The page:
The Can Company has become a destination for workers — and their cars — during the day, and an evening draw for people going to restaurants and bars. Neighborhood residents believe the city and the Can Company's owner and property manager should fix the parking problem that the business tenants and their customers helped create for residents.
"We think the problem should be put at the doorstep of the Can Company," said Dan Tracy, vice president of the Canton Community Association. "The No. 1 quality-of-life issue in Canton is parking. There's just too many cars for the available on-street parking. It's not a new issue. We've been dealing with it for a long time."
Street parking near the Can Company became a flash point last year when a group of residents, including Beczkowski, who live in an eight-square-block area near the complex petitioned the Parking Authority to institute residential permit parking.
Spaces are scarce in that part of Canton. A Parking Authority study last year found there are about 220 parking spaces for 216 houses in the eight-block area. Since many households have more than one car, parking is tight already — and then each day, workers from the Can Company flood the streets looking for parking.
The study showed that 72 percent of the vehicles parked in the area during the day were not owned by neighborhood residents. That fell only to 63 percent in the evening, according to the study.
The residents' group got their section of Canton its parking permit requirement. Area 43 is now one of 18 areas in the city where residents are required to buy annual permits to park, as a way to limit visitors from overextending their parking times, according to the Parking Authority.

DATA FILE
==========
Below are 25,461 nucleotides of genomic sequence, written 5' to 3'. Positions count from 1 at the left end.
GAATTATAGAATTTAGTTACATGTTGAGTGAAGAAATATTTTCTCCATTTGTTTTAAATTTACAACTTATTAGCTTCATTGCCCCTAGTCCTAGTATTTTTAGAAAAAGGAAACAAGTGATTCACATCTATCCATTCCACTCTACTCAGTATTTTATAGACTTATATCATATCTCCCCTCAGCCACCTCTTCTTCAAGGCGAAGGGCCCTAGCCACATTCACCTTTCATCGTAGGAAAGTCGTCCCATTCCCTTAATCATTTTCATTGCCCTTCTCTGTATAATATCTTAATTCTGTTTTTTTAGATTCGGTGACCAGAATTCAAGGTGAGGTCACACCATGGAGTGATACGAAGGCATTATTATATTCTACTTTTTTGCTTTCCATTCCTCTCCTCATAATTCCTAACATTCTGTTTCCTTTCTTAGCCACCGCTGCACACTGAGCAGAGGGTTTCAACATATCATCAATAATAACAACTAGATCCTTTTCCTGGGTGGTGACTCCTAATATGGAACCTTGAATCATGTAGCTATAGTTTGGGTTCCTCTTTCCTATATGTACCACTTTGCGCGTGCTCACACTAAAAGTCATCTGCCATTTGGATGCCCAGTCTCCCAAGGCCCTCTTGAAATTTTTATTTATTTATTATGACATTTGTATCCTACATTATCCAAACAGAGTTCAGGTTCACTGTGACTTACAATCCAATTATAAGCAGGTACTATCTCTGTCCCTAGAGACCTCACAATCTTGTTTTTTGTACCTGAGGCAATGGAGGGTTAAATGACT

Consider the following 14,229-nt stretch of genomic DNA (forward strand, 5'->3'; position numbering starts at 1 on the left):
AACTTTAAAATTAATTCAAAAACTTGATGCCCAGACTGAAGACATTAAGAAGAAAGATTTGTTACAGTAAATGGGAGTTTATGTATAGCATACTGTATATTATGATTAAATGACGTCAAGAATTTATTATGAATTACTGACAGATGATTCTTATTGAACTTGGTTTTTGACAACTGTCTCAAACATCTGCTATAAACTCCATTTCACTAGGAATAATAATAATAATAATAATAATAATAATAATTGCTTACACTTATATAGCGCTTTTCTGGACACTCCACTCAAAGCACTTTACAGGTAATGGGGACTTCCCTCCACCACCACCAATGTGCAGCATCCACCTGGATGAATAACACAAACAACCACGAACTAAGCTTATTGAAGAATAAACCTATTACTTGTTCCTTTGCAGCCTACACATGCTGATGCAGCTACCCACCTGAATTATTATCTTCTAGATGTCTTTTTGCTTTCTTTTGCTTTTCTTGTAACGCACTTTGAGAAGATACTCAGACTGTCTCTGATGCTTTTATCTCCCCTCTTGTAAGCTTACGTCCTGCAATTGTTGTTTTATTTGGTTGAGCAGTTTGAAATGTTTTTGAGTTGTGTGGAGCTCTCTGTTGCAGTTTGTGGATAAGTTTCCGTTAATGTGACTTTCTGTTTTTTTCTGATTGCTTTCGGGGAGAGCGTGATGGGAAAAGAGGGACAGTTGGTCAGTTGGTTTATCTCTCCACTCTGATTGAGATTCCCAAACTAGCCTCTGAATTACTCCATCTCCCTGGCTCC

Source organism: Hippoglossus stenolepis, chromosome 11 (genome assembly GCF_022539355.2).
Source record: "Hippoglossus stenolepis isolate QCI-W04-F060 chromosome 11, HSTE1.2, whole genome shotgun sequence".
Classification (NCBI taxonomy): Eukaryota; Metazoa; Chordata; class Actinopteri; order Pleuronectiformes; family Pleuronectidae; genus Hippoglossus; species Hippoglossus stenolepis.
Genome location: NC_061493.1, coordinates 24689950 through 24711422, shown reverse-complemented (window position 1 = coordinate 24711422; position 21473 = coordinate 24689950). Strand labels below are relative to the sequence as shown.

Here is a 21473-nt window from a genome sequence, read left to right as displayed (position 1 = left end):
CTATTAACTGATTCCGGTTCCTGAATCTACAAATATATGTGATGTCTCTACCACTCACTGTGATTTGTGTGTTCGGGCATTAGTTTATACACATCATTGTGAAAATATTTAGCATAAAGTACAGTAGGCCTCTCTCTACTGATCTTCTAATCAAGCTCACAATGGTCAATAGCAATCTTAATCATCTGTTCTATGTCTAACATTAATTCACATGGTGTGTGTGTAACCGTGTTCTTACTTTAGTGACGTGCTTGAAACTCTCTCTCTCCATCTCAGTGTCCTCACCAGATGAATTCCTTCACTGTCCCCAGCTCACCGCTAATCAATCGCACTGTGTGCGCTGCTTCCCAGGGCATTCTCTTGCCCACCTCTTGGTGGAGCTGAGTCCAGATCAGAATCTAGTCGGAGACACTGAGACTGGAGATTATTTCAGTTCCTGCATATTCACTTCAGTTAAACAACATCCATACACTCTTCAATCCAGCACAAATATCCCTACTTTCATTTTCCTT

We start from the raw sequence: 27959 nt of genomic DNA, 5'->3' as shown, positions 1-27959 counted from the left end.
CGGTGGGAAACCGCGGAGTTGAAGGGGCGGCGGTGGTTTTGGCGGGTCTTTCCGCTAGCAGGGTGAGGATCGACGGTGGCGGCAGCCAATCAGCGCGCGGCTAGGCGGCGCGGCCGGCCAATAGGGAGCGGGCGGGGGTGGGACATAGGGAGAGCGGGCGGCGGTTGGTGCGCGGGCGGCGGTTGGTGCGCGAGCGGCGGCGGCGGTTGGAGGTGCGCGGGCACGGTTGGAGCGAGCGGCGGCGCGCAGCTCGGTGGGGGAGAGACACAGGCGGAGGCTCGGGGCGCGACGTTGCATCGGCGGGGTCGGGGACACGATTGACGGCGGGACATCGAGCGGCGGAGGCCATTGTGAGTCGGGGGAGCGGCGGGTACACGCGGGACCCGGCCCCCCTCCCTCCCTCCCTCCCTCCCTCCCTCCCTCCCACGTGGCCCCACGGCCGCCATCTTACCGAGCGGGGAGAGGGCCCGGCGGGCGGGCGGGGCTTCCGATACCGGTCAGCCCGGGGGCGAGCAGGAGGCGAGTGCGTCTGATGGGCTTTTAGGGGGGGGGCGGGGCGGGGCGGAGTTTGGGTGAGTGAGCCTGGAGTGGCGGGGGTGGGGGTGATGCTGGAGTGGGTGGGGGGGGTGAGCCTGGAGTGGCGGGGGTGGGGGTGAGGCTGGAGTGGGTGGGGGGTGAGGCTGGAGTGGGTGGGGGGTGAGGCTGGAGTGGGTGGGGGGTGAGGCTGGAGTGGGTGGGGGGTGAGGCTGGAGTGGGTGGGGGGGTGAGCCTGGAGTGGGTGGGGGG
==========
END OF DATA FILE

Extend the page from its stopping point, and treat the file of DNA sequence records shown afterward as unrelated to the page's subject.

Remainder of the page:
Visitors have a two-hour parking limit, unless they have guest passes. Those without a permit between the hours of 8 a.m. and midnight are issued a $52 citation, according to Steve Robinson, a Parking Authority supervisor. After multiple citations, a driver's car could be towed.
"It took the [residential permit parking] process to get the businesses to the table, to start talking," Beczkowski said
The Can Company's property management firm entered into a joint contract with the Department of Transportation to create a transportation management plan that will help tenants of the complex find sustainable parking options and modes of transportation, Robinson said.
"A similar plan was done for the business community of the Inner Harbor, which helped to relieve parking demand significantly," he wrote in an email response to questions from The Baltimore Sun.
Parking has improved for Area 43 residents, but Can Company workers have started parking in other parts of Canton, Tracy said. Now, residents in those sections want their own permit parking, he said.
As a last resort, the city could implement permit parking for all of Canton, Councilman Kraft said.
Some in the community, including business leaders and Kraft, said they've tried to get Safeway, which owns a large parking lot, to be a part of the solution.
Craig Muckle, a Safeway spokesman, said the company would be willing to discuss parking problems with the community groups. In the past, he said, the store has allowed some of its spots to be rented to neighboring businesses.
But the lot is critical to the store's operation, Muckle said. In other locations, the company has found that when it has allowed the community to use its lot, it appears full and that deters potential customers.
Muckle said the company is exploring whether to put meters in the parking lot and make it available for anyone willing to pay. Safeway customers would get a period of free parking for shopping at the store, he said. But the company hasn't made any decisions.
"If someone wants to discuss it with us, we'll be open to it," Muckle said. "But I'm not suggesting 'open' means we're going to accede."